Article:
Japan's auto industry is more laid-back — literally — toward American and European suppliers, says Sekio Higuchi, executive director of Japan's automotive engineers' society (JASE).

Led by Nissan Motor Co. Ltd., Japan's automakers are moving away from the “vertical” procurement system that has long isolated offshore component makers, Mr. Higuchi tells the Society of Automotive Engineers (SAE) in Washington.

He does not foresee any need to replace the U.S.-Japan Automotive Framework Agreement, which expired Dec. 31 and set spending targets on U.S. auto parts for Japanese automakers. A new deal remains on the U.S. agenda — though market access is a more significant challenge for aftermarket suppliers than original equipment manufacturers.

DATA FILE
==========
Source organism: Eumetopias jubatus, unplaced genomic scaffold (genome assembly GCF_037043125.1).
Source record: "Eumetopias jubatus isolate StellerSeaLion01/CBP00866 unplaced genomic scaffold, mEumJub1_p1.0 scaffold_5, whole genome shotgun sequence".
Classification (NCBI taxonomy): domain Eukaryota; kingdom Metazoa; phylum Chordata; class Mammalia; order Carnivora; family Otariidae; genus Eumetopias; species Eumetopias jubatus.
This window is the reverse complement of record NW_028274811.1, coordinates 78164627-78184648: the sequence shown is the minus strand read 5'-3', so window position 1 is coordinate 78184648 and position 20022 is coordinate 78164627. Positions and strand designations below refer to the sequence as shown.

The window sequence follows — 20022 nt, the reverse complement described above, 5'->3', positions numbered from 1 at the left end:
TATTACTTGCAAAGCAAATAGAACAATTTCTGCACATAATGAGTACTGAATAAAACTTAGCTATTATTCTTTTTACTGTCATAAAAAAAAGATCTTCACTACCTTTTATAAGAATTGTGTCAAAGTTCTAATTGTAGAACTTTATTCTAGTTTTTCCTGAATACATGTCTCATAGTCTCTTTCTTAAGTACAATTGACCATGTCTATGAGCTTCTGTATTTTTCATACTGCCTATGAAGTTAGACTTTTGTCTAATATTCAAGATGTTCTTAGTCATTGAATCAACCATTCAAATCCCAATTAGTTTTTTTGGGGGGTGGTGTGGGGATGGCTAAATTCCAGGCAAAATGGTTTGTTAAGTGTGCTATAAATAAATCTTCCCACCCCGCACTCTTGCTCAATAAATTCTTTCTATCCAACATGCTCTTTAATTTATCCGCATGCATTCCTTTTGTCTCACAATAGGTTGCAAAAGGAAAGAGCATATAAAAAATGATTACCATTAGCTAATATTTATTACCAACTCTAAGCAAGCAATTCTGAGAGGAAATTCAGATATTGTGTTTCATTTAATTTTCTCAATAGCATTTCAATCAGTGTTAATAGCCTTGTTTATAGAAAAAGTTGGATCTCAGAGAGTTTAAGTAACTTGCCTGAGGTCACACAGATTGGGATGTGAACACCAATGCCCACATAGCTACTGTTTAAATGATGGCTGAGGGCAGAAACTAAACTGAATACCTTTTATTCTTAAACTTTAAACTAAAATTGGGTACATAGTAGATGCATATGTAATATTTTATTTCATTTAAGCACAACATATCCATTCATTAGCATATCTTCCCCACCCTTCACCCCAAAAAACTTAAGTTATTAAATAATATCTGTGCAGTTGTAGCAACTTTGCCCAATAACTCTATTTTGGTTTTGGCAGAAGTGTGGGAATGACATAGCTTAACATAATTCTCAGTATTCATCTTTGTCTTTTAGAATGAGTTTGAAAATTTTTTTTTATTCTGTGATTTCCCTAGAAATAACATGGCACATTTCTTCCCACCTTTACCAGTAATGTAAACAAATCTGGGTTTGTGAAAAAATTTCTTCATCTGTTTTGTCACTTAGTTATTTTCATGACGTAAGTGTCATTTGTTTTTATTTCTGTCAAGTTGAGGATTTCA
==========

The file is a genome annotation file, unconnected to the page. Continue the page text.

Aftermarket suppliers object to a bureaucracy that they claim bars the bay doors of Japan's repair garages. And while American and European manufacturers are forced to wait outside, critics say, the door is flung wide open for Japan-based companies.

Activity will increase between the two countries with the swearing-in May 14 of Grant Aldonas as U.S. undersecretary of trade and commerce.

Mr. Higuchi also reveals the top 10 priorities facing Japan's auto industry. And the list is dominated by issues related to the environment, with the first three committed to: reducing emissions, developing energy programs less dependent on petroleum products and reducing particulate emissions.